North and South Korea will restart Cabinet-level contacts later this month, after a 10 month hiatus. The breakthrough came during informal talks at a North Korean mountain resort.
In a joint statement released after three days of negotiations at the remote Diamond Mountain resort, North and South Korea say they will restart their long-stalled reunification dialogue on August 12 in the South Korean capital, Seoul.
More reunions for families separated by the Korean War and the rebuilding of an inter-Korean railroad top the agenda for the upcoming talks. The two sides will also discuss joint economic projects, which the impoverished North desperately needs. North Korea also agreed to take part in the Asian Games, which South Korea hosts in the port city of Pusan from September 29.
The agreement follows Pyongyang's statement of regret for a deadly naval clash in June in the Yellow Sea, in which at least four South Koreans and an unknown number of North Korean sailors died. South Korean news reports say North Korea reaffirmed its regrets over the incident, but stopped short of an official apology. Each side blames the other for starting the naval battle, and North Korean state media reports call for the disputed sea boundary to be redrawn.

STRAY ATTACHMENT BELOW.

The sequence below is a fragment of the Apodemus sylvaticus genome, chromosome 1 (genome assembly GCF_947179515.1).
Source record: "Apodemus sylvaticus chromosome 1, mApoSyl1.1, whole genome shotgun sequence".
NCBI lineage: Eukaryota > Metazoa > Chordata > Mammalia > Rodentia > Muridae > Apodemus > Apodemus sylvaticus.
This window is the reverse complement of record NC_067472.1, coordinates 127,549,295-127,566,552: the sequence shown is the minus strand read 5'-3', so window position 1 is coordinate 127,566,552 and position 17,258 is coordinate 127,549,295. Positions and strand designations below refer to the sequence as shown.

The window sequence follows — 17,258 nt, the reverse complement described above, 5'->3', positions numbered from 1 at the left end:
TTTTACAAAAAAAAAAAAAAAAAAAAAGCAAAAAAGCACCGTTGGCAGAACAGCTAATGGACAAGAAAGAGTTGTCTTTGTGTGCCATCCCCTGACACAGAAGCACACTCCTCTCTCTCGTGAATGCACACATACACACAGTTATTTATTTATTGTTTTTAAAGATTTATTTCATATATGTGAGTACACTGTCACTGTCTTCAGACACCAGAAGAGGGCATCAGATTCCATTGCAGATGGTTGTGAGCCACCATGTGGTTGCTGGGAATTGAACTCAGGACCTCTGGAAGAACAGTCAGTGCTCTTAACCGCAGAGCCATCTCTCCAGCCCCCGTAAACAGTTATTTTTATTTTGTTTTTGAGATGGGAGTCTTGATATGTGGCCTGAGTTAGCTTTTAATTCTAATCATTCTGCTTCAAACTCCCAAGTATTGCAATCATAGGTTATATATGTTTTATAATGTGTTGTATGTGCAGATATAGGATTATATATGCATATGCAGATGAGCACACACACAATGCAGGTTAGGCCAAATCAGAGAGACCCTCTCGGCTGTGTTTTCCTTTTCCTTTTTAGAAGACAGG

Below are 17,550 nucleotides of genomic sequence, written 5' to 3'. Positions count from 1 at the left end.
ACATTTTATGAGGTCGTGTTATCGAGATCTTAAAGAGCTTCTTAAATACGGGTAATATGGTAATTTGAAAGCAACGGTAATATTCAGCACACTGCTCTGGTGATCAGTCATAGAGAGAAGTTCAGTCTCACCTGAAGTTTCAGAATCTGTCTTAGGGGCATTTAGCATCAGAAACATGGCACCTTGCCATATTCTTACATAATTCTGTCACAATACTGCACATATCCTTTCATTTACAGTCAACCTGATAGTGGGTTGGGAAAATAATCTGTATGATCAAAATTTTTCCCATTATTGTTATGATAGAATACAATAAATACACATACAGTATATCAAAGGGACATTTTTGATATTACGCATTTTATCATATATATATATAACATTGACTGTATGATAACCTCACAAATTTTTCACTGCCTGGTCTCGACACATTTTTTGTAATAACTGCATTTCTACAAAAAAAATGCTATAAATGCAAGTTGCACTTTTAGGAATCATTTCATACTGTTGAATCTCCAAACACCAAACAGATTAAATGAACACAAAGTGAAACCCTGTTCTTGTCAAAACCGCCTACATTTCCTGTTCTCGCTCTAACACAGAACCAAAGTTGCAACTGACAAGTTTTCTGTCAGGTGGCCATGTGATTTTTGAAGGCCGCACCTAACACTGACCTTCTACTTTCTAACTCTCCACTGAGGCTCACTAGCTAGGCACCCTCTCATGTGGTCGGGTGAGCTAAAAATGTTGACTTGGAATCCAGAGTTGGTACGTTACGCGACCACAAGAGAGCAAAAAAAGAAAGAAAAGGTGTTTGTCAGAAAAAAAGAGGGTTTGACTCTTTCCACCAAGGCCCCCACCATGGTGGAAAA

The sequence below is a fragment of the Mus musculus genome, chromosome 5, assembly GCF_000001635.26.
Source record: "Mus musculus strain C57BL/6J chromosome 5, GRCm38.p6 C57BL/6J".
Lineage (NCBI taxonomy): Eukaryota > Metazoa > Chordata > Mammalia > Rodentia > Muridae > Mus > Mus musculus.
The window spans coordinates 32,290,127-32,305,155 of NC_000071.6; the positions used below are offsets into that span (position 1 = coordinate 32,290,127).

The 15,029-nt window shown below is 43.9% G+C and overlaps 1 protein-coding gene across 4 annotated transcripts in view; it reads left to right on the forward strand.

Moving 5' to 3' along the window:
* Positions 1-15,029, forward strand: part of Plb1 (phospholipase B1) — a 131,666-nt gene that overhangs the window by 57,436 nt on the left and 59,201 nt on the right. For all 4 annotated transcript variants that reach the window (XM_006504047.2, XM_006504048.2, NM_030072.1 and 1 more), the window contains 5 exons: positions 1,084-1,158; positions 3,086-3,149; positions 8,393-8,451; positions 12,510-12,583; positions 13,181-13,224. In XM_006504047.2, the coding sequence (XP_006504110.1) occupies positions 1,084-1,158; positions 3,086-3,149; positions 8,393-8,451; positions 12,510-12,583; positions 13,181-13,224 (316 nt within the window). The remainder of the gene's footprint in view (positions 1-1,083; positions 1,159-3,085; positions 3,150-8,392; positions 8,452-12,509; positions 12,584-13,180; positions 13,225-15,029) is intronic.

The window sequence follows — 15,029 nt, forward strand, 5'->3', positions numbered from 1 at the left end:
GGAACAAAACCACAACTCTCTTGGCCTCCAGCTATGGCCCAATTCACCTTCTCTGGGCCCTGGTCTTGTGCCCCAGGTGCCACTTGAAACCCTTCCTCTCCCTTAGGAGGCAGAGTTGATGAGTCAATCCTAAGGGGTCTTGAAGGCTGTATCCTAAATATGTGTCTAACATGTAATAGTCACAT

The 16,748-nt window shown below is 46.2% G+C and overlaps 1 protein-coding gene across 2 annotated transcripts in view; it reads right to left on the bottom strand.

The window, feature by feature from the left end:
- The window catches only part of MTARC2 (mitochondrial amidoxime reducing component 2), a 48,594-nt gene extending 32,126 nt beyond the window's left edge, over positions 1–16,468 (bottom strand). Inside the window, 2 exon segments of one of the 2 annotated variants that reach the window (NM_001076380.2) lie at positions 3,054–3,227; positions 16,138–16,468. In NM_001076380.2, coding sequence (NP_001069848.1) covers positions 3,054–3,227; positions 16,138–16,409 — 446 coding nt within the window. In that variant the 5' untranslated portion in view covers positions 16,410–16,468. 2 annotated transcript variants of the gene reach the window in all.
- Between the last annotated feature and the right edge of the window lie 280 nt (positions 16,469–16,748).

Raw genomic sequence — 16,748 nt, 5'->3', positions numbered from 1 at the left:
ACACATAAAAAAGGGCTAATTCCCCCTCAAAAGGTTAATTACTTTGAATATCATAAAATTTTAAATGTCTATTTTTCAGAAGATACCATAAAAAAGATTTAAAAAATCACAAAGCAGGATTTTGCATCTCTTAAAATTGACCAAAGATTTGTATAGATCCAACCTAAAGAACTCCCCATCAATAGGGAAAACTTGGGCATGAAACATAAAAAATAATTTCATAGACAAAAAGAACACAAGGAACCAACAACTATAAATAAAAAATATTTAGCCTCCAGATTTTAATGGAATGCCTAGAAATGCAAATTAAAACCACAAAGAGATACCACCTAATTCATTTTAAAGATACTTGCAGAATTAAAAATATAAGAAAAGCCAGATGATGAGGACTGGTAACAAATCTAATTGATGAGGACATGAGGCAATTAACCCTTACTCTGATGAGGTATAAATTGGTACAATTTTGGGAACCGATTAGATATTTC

North and South Korea have remained technically at war since 1953, when the Korean conflict ended without a formal peace treaty, and they are now divided by the world's most heavily defended border region. The two countries had a summit meeting two years ago, but tensions have increased since President Bush took office in 2001 and said he would rethink U.S. attitudes toward the isolated communist state. Washington is Seoul's key ally, and 37,000 U.S. troops are stationed in South Korea to protect it, in case of an attack by the North.
Sunday's agreement to restart talks could help North Korea improve its relations with the United States and Japan. Political analysts say North Korea needs better ties with the outside world as it embarks on a series of policy changes designed to revive its faltering economy.